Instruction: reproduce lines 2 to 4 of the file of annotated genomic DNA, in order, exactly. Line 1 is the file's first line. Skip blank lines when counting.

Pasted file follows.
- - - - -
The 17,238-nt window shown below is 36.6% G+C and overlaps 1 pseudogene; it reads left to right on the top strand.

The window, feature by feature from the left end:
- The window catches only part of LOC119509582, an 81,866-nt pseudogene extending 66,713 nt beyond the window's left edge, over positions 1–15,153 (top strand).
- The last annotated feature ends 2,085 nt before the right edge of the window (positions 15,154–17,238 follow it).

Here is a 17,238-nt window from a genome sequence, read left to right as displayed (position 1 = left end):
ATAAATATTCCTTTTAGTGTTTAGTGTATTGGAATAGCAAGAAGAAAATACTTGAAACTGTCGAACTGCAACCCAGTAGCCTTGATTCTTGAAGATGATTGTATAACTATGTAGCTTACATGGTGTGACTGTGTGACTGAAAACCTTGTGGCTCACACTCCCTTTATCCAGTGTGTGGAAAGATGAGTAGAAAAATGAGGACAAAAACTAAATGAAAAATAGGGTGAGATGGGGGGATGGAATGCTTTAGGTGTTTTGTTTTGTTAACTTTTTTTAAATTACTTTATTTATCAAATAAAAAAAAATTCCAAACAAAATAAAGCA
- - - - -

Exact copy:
The window, feature by feature from the left end:
- The window catches only part of LOC119509582, an 81,866-nt pseudogene extending 66,713 nt beyond the window's left edge, over positions 1–15,153 (top strand).
- The last annotated feature ends 2,085 nt before the right edge of the window (positions 15,154–17,238 follow it).